Life is a Stage

Today, before reading my poem, I invite you to read my post over @ Imaginary Gardens with Real Toads. In it, I share musings on poetry, writing & metaphor. The use of metaphor in language increases not only its beauty, but also its depth and power. It is no wonder to me that poetry is where we find metaphor in droves, whether concrete or abstract – it is the associations of words with images, sounds, smells & textures that makes it rich. Indeed, metaphor makes us aware of our own unique experiences. Suffice to say, I could write endlessly & perhaps complete a dissertation on the subject. While my post is unapologetically academic in tone, it isn’t for students alone – it’s for all humans who seek to know the world, what it means to them, and the myriad of ways in which we can express understanding through language.

My poem is also published in Space to Dream: Poems. I wrote it as a young woman, when I was embarking on the beginning of my journey in higher education as a music major. It is perhaps the largest metaphor that has shaped my life, for much of my experience has been either onstage or offstage in preparation for a performance. The stage, which may be a frightening space for some – has always been a place of refuge & safety to me. I close my eyes & feel a deep comfort in remembering the scent & feel of the curtains, that creaky spot in the backstage floorboards, the heat of the lights, the frenetic sounds of the orchestra tuning their instruments, the dust clouds in the prop room & the pitter-patter of dancers in soft shoe warming up.


Oliver, Hayden Auditorium, circa 1987
Show choir performance, Hayden Auditorium, circa 1989
ISU Madrigal Dinner Performance, 1999

ISU Madrigals concert, Center for the Performing Arts, 2000

Meet Me in St. Louis, Players Theatre, 2004
Greenville Chamber Singers concert, Biltmore Estate, 2007
Northshore Performing Arts concert, Fuhrmann Auditorium, 2013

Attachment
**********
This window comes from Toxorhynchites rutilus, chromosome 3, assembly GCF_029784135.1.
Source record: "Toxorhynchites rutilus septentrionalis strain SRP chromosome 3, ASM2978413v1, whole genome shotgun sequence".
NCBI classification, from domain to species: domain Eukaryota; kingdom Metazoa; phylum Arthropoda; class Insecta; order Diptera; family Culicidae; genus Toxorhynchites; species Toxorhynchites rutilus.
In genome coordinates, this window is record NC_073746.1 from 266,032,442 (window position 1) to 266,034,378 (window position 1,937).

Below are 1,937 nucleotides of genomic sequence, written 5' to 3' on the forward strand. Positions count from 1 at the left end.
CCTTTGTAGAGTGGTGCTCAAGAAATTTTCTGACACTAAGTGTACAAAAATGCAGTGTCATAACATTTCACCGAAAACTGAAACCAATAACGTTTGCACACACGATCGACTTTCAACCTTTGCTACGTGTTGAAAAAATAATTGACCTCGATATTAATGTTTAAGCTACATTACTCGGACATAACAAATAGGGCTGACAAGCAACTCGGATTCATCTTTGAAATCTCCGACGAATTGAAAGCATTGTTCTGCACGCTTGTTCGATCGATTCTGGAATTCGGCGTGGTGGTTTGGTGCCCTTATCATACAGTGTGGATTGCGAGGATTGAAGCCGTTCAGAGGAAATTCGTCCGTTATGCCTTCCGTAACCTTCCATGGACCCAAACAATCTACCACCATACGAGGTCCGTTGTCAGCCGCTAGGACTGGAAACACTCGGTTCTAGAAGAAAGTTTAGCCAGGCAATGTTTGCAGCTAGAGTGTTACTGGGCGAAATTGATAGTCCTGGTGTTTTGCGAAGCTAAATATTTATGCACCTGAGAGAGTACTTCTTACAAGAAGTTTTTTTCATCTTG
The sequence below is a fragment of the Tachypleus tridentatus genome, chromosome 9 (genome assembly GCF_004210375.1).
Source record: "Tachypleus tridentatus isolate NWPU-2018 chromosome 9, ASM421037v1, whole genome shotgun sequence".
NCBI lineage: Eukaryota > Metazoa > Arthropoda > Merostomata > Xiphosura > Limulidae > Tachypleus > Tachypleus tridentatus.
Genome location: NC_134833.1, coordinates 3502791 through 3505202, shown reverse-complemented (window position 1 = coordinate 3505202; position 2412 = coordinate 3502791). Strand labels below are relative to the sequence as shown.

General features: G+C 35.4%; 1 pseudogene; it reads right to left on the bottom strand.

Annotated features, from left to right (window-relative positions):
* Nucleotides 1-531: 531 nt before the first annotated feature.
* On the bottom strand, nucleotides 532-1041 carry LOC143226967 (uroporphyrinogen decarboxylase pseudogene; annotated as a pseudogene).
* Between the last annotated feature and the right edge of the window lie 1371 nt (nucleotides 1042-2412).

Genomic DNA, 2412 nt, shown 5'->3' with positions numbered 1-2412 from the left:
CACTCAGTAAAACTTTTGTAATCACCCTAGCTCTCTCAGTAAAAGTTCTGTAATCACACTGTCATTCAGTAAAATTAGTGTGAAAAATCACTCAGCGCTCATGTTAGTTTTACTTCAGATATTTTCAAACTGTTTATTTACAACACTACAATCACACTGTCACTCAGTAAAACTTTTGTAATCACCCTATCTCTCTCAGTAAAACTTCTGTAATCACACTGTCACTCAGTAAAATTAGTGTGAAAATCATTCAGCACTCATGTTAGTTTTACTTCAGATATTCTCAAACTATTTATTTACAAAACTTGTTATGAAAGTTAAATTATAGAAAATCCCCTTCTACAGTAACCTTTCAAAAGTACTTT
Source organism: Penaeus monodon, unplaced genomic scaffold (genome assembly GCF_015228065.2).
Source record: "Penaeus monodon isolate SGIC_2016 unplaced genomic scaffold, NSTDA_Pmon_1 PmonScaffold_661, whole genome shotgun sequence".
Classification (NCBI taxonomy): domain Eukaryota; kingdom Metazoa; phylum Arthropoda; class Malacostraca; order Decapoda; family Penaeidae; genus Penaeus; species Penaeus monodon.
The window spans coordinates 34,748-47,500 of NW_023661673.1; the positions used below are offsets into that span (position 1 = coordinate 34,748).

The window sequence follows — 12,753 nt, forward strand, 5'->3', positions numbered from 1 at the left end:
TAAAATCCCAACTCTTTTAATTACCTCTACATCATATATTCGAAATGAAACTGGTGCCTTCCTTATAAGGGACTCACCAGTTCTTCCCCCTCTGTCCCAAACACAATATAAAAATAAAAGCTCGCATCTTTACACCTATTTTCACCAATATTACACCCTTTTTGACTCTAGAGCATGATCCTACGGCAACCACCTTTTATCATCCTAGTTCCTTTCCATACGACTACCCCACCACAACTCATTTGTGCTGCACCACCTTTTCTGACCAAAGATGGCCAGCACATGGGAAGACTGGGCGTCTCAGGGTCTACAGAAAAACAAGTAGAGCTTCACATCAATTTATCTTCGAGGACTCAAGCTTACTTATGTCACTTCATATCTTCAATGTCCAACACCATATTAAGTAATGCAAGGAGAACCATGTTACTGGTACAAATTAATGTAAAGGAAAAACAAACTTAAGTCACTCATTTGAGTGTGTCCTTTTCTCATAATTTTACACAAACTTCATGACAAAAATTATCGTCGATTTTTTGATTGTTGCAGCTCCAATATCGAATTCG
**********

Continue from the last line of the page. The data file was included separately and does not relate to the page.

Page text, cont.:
These are some of the many performance memories I carry with me. I often joke that I could chart my life by the choirs that I’ve sung in and the theatres I’ve performed in, but there is truth in that jest. The time spent preparing for, as well as the performances themselves  – have become metaphors for my life just as the stage itself has, even at a time in my life when the offstage days of motherhood and writing have become my focus, with onstage performances becoming fewer.

My stage will always be there, all I have to do is look out into the light to see it.

Kiss me Kate, Little Theatre, 2014

Life is a Stage 

On my stage, time runs

unidentified

as I stand alone, content

to be with my music

It hold me with strong arms

that never let go.

On my stage, bright lights

blind me from seeing

those I know, and

I may be imperfect

but I am never wrong.

On my stage, I make the

decisions of who I want to be

and where I will go.

No one disagrees

and no one questions me.

On my stage

there is a foundation that holds me

when I doubt myself.

My music gives me confidence

it will never let me fall.

Who Killed the Kilt, La Fleur De Lis, 2015

On my stage, I can only

go forward, I can only

become brighter

until I reach perfection

only then does the applause come.

On my stage, I will smile

my heart fulfilled

then the lights will dim

and I will walk from my stage,

happy.

Kiss Me Kate, Little Theatre, 2014

Blithe Spirit, Playmakers Theatre, 2015

Here’s to the Ones Who Dream

Yesterday, I took myself to the movies. Yes, in the middle of the day, all by myself. And yes, I bought popcorn. After all, if I’m going, I might as well go big. Why did I go? you might ask. Why did I go on a random Thursday, when I could have been working, writing, getting my tires rotated, my laundry done or my mail file cleaned out?  Well, why does anyone go to the movies?